Measles outbreak in Europe

BMJ 2011; 342 doi: https://doi.org/10.1136/bmj.d3724 (Published 15 June 2011) Cite this as: BMJ 2011;342:d3724
  1. Simon Cottrell, epidemiological scientist1,
  2. Richard John Roberts, head2
  1. 1Communicable Disease Surveillance Centre, Public Health Wales, Temple of Peace, Cardiff CF10 3NW, UK
  2. 2Vaccine Preventable Disease Programme, Public Health Wales, Cardiff
  1. simon.cottrell{at}wales.nhs.uk

Despite the current threat in Europe rates of infection are declining globally

Current outbreaks of measles in Europe are a reminder of the important risks of death and serious morbidity associated with measles. Between 2009 and 2010, cases of measles increased dramatically in Europe, with notifications increasing from 7175 to 30 367.1 In 2010 most reported cases were in Bulgaria (22 005), but there were also 5019 in France, 861 in Italy, 787 in Germany, 406 in Ireland, 397 in the United Kingdom, and 302 in Spain. Of these, 21 877 people were admitted to hospital and 21 died (case fatality 0.69 deaths/1000 reported cases); 71% of people infected were aged under 20 years and 85% were unvaccinated. The World Health Organization has reported outbreaks in 24 European countries already this year.2 There is little sign of a decrease in cases in 2011, and travel has facilitated transmission between countries. From January to March 2011, 9349 cases were reported, and 18 of 32 reporting countries found that the incidence of measles was higher than during the same period in 2010.3

Currently the French outbreak is the largest in Europe and it has not yet peaked. Since it began in 2008, France has reported more than 14 500 cases and five deaths.4 Most people who became infected with measles in France during 2010 to 2011 were older than 10 years, with a third being older than 20 years, which highlights the current risk to unvaccinated teenagers and young adults. Spain is also seeing an outbreak, with 786 cases reported from January to May 2011. The UK Health Protection Agency report 334 confirmed cases in England and Wales up to the end of April, compared with 374 cases during the whole of 2010, down from a peak of 1370 in 2008.5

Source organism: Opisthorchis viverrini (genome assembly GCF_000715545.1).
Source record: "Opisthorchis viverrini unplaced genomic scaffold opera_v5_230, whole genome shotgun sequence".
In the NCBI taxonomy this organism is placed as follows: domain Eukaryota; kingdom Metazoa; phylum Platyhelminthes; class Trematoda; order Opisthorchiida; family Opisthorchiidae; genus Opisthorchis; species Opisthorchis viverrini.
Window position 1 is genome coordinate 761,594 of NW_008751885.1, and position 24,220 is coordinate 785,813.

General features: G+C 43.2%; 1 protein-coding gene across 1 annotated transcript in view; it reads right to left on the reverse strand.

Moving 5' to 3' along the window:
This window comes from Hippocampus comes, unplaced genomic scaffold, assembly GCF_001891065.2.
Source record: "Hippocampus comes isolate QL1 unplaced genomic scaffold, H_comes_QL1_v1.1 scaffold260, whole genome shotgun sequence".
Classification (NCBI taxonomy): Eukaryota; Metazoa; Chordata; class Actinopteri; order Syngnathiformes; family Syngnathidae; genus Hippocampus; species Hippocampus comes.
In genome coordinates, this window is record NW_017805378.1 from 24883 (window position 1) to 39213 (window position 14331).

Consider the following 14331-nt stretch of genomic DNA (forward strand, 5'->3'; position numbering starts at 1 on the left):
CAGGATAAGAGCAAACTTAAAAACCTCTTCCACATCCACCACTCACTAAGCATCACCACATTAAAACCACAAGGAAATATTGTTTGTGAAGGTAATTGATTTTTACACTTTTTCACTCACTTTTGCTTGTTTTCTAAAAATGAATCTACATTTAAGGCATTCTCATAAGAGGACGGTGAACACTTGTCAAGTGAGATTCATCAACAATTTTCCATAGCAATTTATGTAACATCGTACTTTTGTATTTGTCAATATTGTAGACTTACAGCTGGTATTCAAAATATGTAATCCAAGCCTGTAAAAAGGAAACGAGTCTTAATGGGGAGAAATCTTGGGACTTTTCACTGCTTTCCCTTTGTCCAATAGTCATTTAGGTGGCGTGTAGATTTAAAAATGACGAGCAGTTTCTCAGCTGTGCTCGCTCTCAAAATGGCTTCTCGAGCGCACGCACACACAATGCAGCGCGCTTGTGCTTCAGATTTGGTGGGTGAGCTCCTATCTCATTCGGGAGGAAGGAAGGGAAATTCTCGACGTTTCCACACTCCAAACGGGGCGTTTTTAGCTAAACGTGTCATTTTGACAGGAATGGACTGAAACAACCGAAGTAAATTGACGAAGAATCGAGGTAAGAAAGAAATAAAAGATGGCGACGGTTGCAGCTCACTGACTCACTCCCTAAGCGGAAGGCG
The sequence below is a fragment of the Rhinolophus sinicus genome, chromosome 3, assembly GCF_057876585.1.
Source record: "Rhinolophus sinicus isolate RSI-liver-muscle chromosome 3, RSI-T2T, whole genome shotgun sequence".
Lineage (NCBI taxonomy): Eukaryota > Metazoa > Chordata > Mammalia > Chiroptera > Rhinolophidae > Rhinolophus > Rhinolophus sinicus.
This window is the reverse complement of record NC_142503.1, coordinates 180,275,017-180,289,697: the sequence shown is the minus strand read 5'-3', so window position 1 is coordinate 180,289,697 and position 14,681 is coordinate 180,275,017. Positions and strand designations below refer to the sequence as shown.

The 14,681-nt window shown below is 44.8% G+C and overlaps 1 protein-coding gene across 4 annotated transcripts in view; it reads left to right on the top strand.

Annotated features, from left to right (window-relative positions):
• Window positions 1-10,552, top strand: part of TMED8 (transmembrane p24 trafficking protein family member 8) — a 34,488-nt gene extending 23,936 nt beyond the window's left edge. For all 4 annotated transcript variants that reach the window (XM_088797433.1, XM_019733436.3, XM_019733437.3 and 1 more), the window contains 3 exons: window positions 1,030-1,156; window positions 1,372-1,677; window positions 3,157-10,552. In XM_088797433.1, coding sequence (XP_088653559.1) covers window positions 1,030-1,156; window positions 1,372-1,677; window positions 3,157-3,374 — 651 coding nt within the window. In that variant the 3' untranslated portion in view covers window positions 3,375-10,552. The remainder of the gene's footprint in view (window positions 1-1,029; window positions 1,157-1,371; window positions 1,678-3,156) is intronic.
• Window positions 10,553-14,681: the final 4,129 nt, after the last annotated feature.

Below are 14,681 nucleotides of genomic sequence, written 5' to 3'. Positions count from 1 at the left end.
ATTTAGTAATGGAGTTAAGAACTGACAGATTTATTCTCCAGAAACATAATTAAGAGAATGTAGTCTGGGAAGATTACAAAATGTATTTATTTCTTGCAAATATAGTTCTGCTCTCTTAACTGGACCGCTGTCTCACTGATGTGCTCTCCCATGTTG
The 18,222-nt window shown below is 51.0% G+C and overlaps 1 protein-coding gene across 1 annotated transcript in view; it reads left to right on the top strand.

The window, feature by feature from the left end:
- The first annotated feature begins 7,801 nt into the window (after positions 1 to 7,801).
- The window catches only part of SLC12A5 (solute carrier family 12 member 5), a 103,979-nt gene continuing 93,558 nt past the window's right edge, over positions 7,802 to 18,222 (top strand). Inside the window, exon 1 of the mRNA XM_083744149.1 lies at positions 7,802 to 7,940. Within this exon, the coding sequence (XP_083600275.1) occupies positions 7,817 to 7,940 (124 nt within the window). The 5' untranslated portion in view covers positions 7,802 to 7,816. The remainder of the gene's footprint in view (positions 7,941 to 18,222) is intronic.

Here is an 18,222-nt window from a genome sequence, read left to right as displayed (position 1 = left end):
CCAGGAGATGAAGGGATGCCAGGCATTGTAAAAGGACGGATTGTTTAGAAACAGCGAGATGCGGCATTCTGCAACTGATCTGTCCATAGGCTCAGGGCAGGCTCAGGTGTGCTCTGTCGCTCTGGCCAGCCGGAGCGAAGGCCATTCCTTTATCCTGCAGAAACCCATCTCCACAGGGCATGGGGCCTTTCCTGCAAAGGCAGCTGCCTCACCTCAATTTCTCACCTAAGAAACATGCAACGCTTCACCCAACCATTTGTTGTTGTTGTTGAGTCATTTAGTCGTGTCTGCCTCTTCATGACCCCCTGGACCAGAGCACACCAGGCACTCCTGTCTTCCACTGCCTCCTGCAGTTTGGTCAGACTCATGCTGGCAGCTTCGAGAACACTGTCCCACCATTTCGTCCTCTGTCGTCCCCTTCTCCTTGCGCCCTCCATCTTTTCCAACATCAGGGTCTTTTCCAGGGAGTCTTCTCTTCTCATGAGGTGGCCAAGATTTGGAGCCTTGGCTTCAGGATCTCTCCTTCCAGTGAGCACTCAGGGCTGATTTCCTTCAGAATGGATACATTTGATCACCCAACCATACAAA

All countries in the European Union implement a two dose measles, mumps, and rubella (MMR) vaccination schedule, with all first doses given by 18 months of age.6 The age at which the second dose is given varies widely. Many countries do not give the second dose until well after school entry, some after 12 years of age. Those countries with a mean uptake of the MMR vaccine below 90% since 2000 seemed more likely to have a higher incidence of measles in 2010.

The global picture regarding measles is a little more optimistic, although mortality remains high. Over the past 30 years, annual cases of measles reported to WHO by member countries have fallen from 4 211 431 in 1980 to 292 952 in 2010, with rates of infection falling most in African and Western Pacific regions.7 In 2010, 63.7% of the cases reported globally were from the African region, 17.1% were from South East Asia, 14.7% were from the Western Pacific, and 3.6% were from the Eastern Mediterranean. Cases from Europe accounted for 0.9% and cases from the Americas accounted for less than 0.1% of those reported globally. Between 2000 and 2008 annual global mortality related to measles fell by 78%, from an estimated 733 000 to 164 000 deaths.8